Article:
Meritocracy is a dirty word
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Recently, our Minister of Education Mr Ong Ye Kung urged Singaporeans “not to lose faith in meritocracy”, because it risks becoming a “dirty word”. I would go so far as to suggest that ‘meritocracy’ has always been an inherently “dirty word” because it is an unavoidably ‘dirty’ idea. By ‘dirty’, I don’t mean ‘unethical’ or ‘immoral’. But I do mean ‘soiled’ or ‘muddied’, especially with meanings and assumptions that have coalesced and accumulated over decades.
Any class discussion in school about the class divide in Singapore must take this ‘dirtiness’, this slipperiness, this recalcitrance, into account. More of us need to know that the term ‘meritocracy’ was first coined pejoratively. In a 1958 satirical essay titled ‘The Rise of the Meritocracy’, sociologist Michael Young rightly raised doubts about the validity of the means of selection employed by the governing elite and the consequences that result from the rule of this minority. And ‘meritocracy’ was still used (pejoratively) by Hannah Arendt in her essay “Crisis in Education”, in which she critiqued the English educational system. Words, of course, have a way of wandering. It was only much later that the zeitgeist eventually turned, and meritocracy is celebrated today as a proud hallmark of our educational system.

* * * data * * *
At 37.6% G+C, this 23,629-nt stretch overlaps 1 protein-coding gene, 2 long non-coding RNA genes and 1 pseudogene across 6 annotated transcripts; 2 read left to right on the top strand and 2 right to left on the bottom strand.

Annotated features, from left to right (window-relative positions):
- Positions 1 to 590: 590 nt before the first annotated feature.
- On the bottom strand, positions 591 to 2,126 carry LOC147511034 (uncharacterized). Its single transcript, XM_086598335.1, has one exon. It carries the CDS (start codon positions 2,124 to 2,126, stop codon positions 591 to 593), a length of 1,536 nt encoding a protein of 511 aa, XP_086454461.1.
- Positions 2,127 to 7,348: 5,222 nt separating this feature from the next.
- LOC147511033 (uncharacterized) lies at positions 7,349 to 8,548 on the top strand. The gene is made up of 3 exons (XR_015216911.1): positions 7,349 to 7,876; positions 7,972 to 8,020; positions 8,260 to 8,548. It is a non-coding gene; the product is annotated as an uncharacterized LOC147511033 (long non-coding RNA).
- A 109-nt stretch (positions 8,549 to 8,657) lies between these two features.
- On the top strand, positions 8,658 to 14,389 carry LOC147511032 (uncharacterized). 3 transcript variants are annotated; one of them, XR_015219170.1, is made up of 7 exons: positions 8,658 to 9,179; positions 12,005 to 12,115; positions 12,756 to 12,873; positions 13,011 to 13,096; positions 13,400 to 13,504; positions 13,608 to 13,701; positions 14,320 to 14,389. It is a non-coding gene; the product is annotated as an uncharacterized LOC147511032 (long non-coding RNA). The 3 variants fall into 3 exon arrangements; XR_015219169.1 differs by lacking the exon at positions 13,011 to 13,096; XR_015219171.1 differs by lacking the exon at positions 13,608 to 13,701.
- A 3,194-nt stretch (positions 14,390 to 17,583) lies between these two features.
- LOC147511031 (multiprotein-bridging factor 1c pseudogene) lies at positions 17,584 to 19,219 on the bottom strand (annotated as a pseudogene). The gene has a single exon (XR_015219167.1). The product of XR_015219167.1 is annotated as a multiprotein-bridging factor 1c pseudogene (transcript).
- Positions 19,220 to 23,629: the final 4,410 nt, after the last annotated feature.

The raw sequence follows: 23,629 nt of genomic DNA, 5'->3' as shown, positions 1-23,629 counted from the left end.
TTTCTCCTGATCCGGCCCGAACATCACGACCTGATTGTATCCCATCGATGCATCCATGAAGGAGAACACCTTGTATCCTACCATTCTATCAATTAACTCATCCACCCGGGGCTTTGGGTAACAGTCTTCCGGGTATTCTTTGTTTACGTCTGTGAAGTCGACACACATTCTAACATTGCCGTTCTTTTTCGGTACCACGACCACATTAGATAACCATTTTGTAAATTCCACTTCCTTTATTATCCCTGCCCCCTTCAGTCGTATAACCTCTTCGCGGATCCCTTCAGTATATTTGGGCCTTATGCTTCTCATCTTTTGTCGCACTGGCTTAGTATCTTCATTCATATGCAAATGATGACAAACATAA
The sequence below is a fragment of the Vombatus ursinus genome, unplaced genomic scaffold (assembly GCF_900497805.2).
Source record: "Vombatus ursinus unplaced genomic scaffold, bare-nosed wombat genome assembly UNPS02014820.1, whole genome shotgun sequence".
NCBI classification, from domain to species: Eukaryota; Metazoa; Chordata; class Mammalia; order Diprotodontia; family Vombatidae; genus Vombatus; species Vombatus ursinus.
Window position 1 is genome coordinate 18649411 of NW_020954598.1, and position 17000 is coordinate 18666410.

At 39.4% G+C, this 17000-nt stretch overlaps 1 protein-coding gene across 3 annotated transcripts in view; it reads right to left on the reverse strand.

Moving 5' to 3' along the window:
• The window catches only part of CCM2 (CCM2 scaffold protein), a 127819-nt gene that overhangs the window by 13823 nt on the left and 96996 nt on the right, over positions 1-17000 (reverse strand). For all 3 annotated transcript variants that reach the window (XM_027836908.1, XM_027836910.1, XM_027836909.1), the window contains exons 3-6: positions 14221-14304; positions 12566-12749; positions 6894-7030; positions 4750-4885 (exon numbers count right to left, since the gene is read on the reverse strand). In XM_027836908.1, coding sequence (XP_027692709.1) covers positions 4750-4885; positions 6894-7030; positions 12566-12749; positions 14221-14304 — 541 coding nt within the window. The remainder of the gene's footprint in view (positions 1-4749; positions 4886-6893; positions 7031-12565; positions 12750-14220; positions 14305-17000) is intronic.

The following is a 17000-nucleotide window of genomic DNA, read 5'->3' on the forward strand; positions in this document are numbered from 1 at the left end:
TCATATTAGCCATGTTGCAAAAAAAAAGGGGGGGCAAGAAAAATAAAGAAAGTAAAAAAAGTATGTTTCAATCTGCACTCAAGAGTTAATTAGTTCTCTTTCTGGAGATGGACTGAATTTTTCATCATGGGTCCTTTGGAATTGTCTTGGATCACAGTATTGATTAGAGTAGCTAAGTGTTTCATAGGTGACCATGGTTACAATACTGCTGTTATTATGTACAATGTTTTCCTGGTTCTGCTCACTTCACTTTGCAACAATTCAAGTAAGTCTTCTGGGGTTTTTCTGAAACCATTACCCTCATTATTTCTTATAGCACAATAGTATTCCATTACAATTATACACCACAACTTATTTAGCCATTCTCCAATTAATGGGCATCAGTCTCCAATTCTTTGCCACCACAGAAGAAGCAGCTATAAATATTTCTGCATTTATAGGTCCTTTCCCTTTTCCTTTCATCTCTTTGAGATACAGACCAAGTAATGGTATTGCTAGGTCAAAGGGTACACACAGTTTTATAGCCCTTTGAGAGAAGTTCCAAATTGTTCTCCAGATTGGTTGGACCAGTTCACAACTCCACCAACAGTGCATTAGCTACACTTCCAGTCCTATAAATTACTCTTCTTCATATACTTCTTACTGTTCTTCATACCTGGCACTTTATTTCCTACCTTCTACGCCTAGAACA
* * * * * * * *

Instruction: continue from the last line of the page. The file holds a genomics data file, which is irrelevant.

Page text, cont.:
My point is this: for as long as the dogma of meritocracy persists, the class divide—everywhere but especially in Singapore—will not merely remain but become further entrenched. Don’t get me wrong; I’m not suggesting that meritocracy doesn’t have its success stories. Numerous rags-to-riches tales abound. The child of a washerwoman / taxi driver / food stall helper can become a CEO / Prime Minister / President. Mr K. Shanmugam pointed out in a speech earlier this year that all three front-runners to be the next Prime Minister – Mr Heng Swee Keat, Mr Chan Chun Sing and Mr Ong Ye Kung – rose from humble and challenging backgrounds.
But the ugly side of meritocracy is also true. If we tell our young today, as Mr Shanmugam did, that “anyone can succeed in Singapore, regardless of your background, as long as you work hard enough”, many of them will be in for a nasty surprise when they work jolly hard but find out that mere diligence isn't always enough to make it in life given their circumstances. Because when elite students are told that they rose to the top because of their own efforts, their prejudice towards non-elites becomes rationally justified. Conversely, when non-elite students are told that they deserve their lot, reason entails that they descend to a state of learned helplessness due to a deep-seated inferiority complex.
I know this from personal experience. Back when my peers and I were in secondary school, it was drummed into us day in and day out that we were the best in Singapore. We were destined to be thinkers, leaders and pioneers. And so many of us did, because we came to believe it. Many of us never knew about the elitism and marginality that result from so many of our well-meaning policies. Many of us had only the dimmest conception about how our economic inequality—as signalled by our Gini coefficient, one of the highest in the world—is perpetuated and deepened by existing systems of governance. Simply put, many of us didn’t check our privilege.